In the beginning, however, T’Challa does not ascribe to this unity with other nations and peoples. He disagrees with his girlfriend Nakia who wants Wakanda to be more active with refugees and global human trafficking. He defends Wakandan isolationism against Killmonger, saying “Our weapons will not be used to wage war on the world. It is not our way to be judge, jury and executioner to people who are not our own.” T’Challa holds no animus against the outside world, but neither does he wish to help it or black folks specifically, that Killmonger mentions.
Stevens, nicknamed Killmonger, takes to neither unity nor isolationism, but righteous fury at the injustice in the treatment of black people, particularly in the death of his father. Stevens’ backstory includes the former King, T’Chaka, killing Stevens’s father over the latter’s role in the theft of vibranium from Wakanda. Stevens’s father, like Stevens, was a proponent of the view that Wakandan vibranium ought to be distributed to people of color to assist them overthrowing their oppressors. Stevens tells T’Challa, “There are about two billion people in the world who look like us, but their lives are a lot harder. Wakanda has the tools to liberate them all.” Having lost his own father for the protection of vibranium and having grown-up alone and facing racial injustice in America, Killmonger presents a compellingly sympathizable anti-hero.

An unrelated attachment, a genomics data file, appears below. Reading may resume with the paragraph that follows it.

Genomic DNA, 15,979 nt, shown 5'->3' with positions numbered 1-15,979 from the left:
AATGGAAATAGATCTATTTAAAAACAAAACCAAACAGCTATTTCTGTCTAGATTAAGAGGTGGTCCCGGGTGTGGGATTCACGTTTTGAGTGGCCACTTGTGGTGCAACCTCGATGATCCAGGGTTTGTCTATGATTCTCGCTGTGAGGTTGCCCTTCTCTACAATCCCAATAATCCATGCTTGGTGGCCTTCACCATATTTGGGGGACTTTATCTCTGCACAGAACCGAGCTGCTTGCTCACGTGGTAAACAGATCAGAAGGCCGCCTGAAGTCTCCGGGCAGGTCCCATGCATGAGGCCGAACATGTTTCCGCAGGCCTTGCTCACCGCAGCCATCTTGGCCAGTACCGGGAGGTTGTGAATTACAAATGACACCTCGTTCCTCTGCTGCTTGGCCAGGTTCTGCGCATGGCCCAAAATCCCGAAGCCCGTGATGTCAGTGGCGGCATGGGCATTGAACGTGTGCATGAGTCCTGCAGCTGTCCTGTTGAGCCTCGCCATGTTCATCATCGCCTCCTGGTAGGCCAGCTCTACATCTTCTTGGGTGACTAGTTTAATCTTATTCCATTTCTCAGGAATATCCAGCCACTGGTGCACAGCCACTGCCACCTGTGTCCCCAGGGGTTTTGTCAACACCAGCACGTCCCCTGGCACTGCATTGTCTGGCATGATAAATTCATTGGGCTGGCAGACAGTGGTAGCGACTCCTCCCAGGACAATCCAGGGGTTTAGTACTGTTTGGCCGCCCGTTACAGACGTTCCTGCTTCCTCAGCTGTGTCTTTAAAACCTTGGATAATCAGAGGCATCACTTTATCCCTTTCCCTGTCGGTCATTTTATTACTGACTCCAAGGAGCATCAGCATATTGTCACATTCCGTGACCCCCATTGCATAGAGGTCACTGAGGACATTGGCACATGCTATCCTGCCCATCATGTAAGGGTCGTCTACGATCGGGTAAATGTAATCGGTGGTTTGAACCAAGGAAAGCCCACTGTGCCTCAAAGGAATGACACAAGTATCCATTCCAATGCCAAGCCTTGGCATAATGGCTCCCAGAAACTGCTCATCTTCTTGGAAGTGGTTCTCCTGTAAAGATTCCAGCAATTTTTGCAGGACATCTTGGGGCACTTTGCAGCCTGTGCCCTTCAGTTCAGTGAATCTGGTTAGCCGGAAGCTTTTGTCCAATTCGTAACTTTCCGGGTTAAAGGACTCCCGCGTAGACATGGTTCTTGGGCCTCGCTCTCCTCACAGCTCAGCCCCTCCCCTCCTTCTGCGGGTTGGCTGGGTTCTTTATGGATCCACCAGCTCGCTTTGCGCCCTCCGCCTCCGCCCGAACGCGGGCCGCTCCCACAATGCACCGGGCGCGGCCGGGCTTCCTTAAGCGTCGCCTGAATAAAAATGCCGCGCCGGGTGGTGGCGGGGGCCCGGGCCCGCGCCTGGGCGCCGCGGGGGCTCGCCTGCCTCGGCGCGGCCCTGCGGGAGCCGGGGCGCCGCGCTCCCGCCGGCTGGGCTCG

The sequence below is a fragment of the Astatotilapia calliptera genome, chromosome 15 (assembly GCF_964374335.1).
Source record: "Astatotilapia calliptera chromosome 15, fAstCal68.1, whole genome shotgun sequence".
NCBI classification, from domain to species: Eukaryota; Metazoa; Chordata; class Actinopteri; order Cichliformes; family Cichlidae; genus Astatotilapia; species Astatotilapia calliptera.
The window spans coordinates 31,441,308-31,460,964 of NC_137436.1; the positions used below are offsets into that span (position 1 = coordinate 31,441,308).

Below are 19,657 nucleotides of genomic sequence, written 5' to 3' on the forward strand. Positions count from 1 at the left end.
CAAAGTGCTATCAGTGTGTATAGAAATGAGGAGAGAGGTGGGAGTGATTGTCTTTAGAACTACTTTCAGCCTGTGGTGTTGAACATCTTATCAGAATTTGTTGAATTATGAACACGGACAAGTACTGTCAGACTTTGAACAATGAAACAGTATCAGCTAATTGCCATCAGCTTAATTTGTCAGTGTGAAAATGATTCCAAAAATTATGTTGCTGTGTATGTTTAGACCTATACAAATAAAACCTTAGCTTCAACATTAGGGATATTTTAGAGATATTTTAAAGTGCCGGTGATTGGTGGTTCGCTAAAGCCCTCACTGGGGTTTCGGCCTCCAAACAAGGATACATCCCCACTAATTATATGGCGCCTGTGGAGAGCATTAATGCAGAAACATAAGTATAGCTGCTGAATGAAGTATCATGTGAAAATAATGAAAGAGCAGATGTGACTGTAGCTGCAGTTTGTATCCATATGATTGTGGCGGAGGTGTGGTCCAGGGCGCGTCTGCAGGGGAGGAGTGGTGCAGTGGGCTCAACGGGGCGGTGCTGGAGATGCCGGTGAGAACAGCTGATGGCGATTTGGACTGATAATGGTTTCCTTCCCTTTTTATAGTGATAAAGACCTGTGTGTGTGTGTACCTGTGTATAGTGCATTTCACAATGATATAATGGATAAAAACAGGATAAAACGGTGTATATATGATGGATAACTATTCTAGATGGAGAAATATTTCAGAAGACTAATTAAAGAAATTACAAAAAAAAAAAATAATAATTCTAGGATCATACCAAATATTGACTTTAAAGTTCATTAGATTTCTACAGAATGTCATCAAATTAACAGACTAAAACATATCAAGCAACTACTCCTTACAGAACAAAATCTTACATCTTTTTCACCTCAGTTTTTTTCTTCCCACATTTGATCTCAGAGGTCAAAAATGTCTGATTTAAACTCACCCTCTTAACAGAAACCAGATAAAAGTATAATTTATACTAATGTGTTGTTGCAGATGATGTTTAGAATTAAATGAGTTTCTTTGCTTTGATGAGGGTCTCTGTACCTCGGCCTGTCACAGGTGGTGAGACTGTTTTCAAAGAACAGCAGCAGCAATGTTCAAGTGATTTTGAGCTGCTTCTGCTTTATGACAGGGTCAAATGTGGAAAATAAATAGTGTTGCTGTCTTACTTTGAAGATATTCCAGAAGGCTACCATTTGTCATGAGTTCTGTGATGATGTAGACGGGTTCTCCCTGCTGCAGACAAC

There is a victory in Stevens’s own character because his personal story and struggle leap off the screen with emotional clout. For white folks, the sense of on-going racial inequality can be hard to understand. It’s easy to believe that because the laws no longer stigmatize people of color, that everyone is suddenly equal. The reality is that a hundred years of slavery followed by discriminatory Jim Crow laws have simply left many black families at a social and economic disadvantage that cannot be legislated away by merely changing the words on the legal papers.
[One example would be the unofficial practice of declining people of color for home loans under Jim Crow. Such a practice had a ripple of effect of preventing people of color from owning homes in the same neighbors as white people and contributing to the formation of inner-city ghettos.] Social legacies like these, not to mention slavery itself, indeed cry out for justice. Personifying this reality in Killmonger makes his struggle and the struggle for justice face-smackingly understandable for just about any viewer. Rather than demonized, he is a vibrantly relatable character that elicits empathy for his loss and for his vision, a vision–that while violent, is so earnest that it divides Wakanda itself.